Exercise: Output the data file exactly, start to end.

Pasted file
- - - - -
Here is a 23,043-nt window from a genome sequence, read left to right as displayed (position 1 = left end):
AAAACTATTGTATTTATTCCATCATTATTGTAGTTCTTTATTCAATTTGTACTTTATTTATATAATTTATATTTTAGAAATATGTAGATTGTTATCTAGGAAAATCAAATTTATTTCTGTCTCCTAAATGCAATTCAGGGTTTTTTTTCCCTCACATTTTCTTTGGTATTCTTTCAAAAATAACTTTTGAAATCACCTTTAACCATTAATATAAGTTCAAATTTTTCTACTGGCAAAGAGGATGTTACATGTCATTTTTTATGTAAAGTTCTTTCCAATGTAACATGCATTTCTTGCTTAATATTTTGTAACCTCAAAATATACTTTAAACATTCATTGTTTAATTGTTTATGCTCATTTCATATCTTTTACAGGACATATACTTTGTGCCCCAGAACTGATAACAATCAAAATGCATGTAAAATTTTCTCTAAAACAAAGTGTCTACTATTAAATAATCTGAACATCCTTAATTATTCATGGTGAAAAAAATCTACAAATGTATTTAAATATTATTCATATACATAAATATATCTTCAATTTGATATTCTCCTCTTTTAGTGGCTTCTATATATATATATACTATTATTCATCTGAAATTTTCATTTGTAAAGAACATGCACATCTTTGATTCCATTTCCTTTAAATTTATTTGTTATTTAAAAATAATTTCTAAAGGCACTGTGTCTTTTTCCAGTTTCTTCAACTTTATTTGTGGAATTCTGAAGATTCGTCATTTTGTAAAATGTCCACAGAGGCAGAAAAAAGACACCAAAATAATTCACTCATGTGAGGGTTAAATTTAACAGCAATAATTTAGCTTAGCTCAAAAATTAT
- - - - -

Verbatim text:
Here is a 23,043-nt window from a genome sequence, read left to right as displayed (position 1 = left end):
AAAACTATTGTATTTATTCCATCATTATTGTAGTTCTTTATTCAATTTGTACTTTATTTATATAATTTATATTTTAGAAATATGTAGATTGTTATCTAGGAAAATCAAATTTATTTCTGTCTCCTAAATGCAATTCAGGGTTTTTTTTCCCTCACATTTTCTTTGGTATTCTTTCAAAAATAACTTTTGAAATCACCTTTAACCATTAATATAAGTTCAAATTTTTCTACTGGCAAAGAGGATGTTACATGTCATTTTTTATGTAAAGTTCTTTCCAATGTAACATGCATTTCTTGCTTAATATTTTGTAACCTCAAAATATACTTTAAACATTCATTGTTTAATTGTTTATGCTCATTTCATATCTTTTACAGGACATATACTTTGTGCCCCAGAACTGATAACAATCAAAATGCATGTAAAATTTTCTCTAAAACAAAGTGTCTACTATTAAATAATCTGAACATCCTTAATTATTCATGGTGAAAAAAATCTACAAATGTATTTAAATATTATTCATATACATAAATATATCTTCAATTTGATATTCTCCTCTTTTAGTGGCTTCTATATATATATATACTATTATTCATCTGAAATTTTCATTTGTAAAGAACATGCACATCTTTGATTCCATTTCCTTTAAATTTATTTGTTATTTAAAAATAATTTCTAAAGGCACTGTGTCTTTTTCCAGTTTCTTCAACTTTATTTGTGGAATTCTGAAGATTCGTCATTTTGTAAAATGTCCACAGAGGCAGAAAAAAGACACCAAAATAATTCACTCATGTGAGGGTTAAATTTAACAGCAATAATTTAGCTTAGCTCAAAAATTAT